Drs is ‘Doctorandus‘, a Dutch qualification which is broadly equivalent to an MA or MSc, so our author claims to be educated to a level at which, in the Dutch system, he would be able to crack on with his independent research and dissertation without the need to complete any further coursework or take any further examinations. Unfortunately, this provides us with absolutely no information about the exact nature of Stuger’s degree level studies – he could quite easily have a masters degree in Golf Course Management for all that his credentials tell us anything of value about his academic background.
CFA is, however, perhaps a little more illuminating as it means ‘Chartered Financial Analyst‘, a very respectable qualification to have if you work in investment management but, quite obviously, not one that high on the list of priorities for most budding oncologists.
Beyond that we have an email address for correspondence at yahoo.com and an empty Scribd account and a Facebook profile with the right name, and a photograph, but no other biographical information and, so, no way of knowing whether or not this is our guy – although the only other Jerry Stuger I could find any reference to is in his seventies and living in Nevada – but, otherwise, nothing to indicate any current academic or professional associations. There’s also a real world address for correspondence but this is a residential address – a mid-rise apartment block – in the Buitenveldert suburb of Amsterdam which, if you don’t know the Dam, is a garden suburb that began development in late 1950s and is roughly equivalent to Letchworth or Welwyn Garden City.
On the face of it, this looks very much like a very basic peer review failure on the part of the journal as neither the paper or the author appears to have any kind of credible provenance.
As for the paper itself, there is the possibility that this might just be another Sokal-style hoax or even just a shits and giggles joke, all of which which would be rather embarrassing for the journal but, for my money, nothing like as embarrassing as the other obvious possibility; that what the journal has actually published is nothing more than the bizarre ramblings of some random bloke who, on the face of it, seems to trying to provide ‘scientific’ validation for possibility the worst chat-up line in human history*.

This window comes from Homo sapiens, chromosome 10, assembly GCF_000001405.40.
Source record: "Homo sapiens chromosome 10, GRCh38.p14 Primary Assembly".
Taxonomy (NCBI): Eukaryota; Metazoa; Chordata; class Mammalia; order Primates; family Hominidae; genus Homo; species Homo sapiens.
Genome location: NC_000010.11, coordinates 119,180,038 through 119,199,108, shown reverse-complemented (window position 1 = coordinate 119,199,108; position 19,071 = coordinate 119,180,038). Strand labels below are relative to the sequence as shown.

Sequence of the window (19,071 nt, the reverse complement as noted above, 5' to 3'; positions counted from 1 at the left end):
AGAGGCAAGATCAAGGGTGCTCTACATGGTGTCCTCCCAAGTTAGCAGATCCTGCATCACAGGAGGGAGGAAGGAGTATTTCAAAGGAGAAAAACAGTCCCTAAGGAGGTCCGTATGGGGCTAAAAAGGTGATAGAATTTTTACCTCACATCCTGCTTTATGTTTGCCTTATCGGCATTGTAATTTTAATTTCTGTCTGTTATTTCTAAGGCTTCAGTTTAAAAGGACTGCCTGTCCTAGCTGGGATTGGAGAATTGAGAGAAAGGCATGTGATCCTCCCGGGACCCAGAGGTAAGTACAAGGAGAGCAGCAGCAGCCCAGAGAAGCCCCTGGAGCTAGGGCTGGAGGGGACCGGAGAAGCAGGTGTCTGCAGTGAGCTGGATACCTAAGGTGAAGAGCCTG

* If I were in a particular cruel mood, I might speculate that the author’s thesis looks suspiciously like a badly put together post-hoc rationalisation of his own persistent failure to get laid, but that would be cruel, wouldn’t it?
Hilariously, Stuger follows his bizarre line of reasoning all the way to the following ‘recommendations’:
Epidemiologists should evaluate breast cancer risk based on cultural female attitudes towards sexually related issues. Female mate choices should be examined for (un)conscious cultural, ethnic, religious, and socio-economic pressure to make a thorough assessment of breast cancer risk.
Or you could just apply Occam’s razor and ask women whether they own a vibrator, I suppose.
3 thoughts on “Sexual Frustration Causes Breast Cancer???”
It is very bizarre. To be honest I’m not very interested in the author, I feel sorry for them more than anything, it’s the journal I can’t understand. I mean this paper is no more bizarre than half the stuff on the internet or in newspapers. But academic journals are meant to have higher standards.
I am going to write to the journal to see what they have to say.
My thesis is that breast cancer is essentially caused by sexual
What’s even better is that you could in fact cobble together some stats to support his thesis. Have to be careful in that bodging, but any half decent academic could do it. For as you report a few posts up, there’s very definitely a correlation between “not childbirth” and breast cancer.
Not that tough to link not childbirth with too little sex if you put your mind to it.
As soon as I learned that I needed a mastectomy for stage 3 breast cancer, I began thinking about reconstruction. My surgeon referred me to a reconstructive surgeon, and I contacted my insurance to determine if I was eligible for the procedure. I was advised by the doctors to have the reconstruction performed immediately following the mastectomy.